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International Style Volo Play

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For full details see The Joy of Bocce Weekly - Volume II, Issue #24 (Click on the Back Issues button to view the Archives).


The US Bocce Championships held on June 8-15, 2003 at the Highwood Bocce Courts, Highwood, IL included the International volo style play discussed here.


The Highwood courts have a fast-playing synthetic surface that might have been damaged by volo shooting (volo entails tossing brass bocce balls into the air in an attempt to displace an opponent's ball or the pallino). If you want to hit a ball, you must first call your shot, then strike it with a volo attempt - no raffa, or fast rolling hitting is allowed.


Each end of the court is marked with three white lines. From the back wall these measured .5 meter, 2.5 meters, and 7.5 meters. Any ball that passes the 1/2 meter mark is "dead" no matter how it gets there. To begin a frame, the pallino must come to rest between the 2.5 and the 7.5 meter lines. Also, the 7.5 meter mark is the foul line for both pointing and hitting.


Some Volo rules to consider.


When pointing, your foot must be completely behind the foul line (as opposed to the other international game - Punto, Raffa, Volo - where your foot may be on the line).


The side walls are dead (court surface is canted at both sides to minimize chances of this happening).


If the pallino touches the boards the frame is over.

Every hit must be a Volo, whereas in (Punto, Raffa, Volo) a fast-rolling hit can be employed.

When you call a shot, the referee scribes a 50 cm arc in front of the target ball. Your ball must land within this arc to be a valid hit, otherwise the Rule of Advantage applies.


Rule of Advantage, as in Punto, Raffa, Volo play, means that the offended team can take the result of the play or "burn" the illegally tossed ball and replace all displaced balls to their previous positions.

If a rolled ball results in the displacement of any object a distance equal to or greater than the length of the referee's stick (50 cm), the opposing team may "burn" the ball and return the moved balls to their previous positions.


Note: the positions of all balls are marked.


After rolling or shooting you must go to the other end so as not to interfere with the next player's roll.


More Volo points...


The brass volo balls are a tad smaller than the traditional 107 mm plastic balls and some contain a special rubber material in the core that absorbs bounce. So, you can hit just in front of the target and, instead of bouncing over, your shot is likely to strike its intended target.


When pointing, you don't have to worry so much about displacing balls 50 cm, as their composition is such that they don't roll too far after being struck, even on fast surfaces.


Sometimes it is difficult to distinguish one team's bocce balls from another's (colors are similar), but distinctive lines etched on the balls' surface make for easy identification on closer inspection.


Games are long - these matches went to a set number of points (13 or 15) or a time limit (1 1/4 hours to 1 1/2 hours) whichever came first.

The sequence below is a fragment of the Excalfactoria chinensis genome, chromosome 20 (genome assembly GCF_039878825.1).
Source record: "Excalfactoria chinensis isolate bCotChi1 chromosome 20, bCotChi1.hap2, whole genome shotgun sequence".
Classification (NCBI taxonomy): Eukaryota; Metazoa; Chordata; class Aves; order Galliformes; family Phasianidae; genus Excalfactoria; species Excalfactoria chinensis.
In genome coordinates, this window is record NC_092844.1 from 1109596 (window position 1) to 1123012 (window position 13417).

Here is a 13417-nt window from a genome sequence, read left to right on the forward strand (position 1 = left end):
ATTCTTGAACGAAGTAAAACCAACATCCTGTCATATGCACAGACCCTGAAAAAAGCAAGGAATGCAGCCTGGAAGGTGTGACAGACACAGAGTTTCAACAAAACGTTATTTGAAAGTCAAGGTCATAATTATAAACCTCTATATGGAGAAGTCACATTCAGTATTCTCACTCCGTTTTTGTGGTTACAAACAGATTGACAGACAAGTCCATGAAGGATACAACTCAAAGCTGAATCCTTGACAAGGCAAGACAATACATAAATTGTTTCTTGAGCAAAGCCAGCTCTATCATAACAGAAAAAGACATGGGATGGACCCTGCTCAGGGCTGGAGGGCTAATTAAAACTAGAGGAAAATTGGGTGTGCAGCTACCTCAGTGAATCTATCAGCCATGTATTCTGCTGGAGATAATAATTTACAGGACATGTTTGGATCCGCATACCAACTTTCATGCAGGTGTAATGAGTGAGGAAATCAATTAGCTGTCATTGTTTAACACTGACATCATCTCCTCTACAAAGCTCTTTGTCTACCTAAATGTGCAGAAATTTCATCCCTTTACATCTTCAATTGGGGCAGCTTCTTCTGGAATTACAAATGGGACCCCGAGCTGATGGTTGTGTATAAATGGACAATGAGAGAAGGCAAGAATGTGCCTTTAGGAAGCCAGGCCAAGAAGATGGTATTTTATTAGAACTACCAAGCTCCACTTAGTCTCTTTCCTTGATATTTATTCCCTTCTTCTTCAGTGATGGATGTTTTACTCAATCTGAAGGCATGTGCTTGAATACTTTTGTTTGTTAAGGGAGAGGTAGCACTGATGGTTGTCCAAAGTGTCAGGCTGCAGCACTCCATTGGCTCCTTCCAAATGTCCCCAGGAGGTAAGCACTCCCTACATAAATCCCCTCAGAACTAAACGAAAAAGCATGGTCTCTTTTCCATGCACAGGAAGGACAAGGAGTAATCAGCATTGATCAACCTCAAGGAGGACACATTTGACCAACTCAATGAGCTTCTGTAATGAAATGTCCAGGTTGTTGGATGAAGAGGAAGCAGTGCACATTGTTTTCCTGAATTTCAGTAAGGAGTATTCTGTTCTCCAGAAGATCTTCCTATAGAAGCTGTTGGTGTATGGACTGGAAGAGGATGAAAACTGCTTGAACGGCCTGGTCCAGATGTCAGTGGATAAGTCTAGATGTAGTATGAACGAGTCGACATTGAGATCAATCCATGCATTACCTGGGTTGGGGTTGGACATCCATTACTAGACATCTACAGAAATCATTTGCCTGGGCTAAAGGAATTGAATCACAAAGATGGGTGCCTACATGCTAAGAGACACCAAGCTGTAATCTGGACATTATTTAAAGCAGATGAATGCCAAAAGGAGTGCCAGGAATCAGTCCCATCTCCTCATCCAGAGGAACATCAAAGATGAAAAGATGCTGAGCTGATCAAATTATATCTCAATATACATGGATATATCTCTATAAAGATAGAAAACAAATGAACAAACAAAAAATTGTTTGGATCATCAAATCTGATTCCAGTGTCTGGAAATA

Singles play - 4 balls each = 8 balls in play
Doubles = 3 balls each = 12 balls in play
Triples = 2 balls each = 12 balls in play



The Highwood courts were overlaid with carpet to protect the synthetic surface from brass balls tossed volo style.

Brass balls are a tad smaller than the traditional ones and are similar in color, but have markings to differentiate one player's from another's.

In International Play we mark the positions of all balls and the pallino.

Sometimes a little sand sprinkled over and around the balls makes it easier to mark their positions on the carpet.

Look carefully to see how the ball and pallino are marked. If necessary, the referee can return displaced balls to their original positions.

Balls that pass the last white line (1/2 meter from back wall) are "dead" no matter how they got there.

Pointing is still critical in this game, and there are various styles.

Both feet close together.

Pointing off the right foot.

Pointing off the left foot.

World class player Dr. Angel Cordano releases while sighting on a point that will take his ball to the target.

To knock a ball away in Volo play you must first call your shot, then loft the ball to within at least 50 cm of the target.

Volo sequence #1 - ball must be out of player's hand before he crosses the white line (7.5 meters from back wall).

Volo sequence #2 - Many players begin by walking, then pick up speed as they go into their volo launch.

Volo sequence #3 - Player is moving at a pretty good clip by the time he releases the toss. Good players continue moving toward the target after the release.

Tony Battaglia, who is building a state-of-the-art bocce facility outside of Detroit, begins his volo approach.

Talk about good form!

Those not rolling a ball must go to the other end so as not to interfere. In doubles play, three players are always down by the pallino.

With players of this caliber, things can get pretty crowded.

Captains must sign the scorecard at the end of the match.


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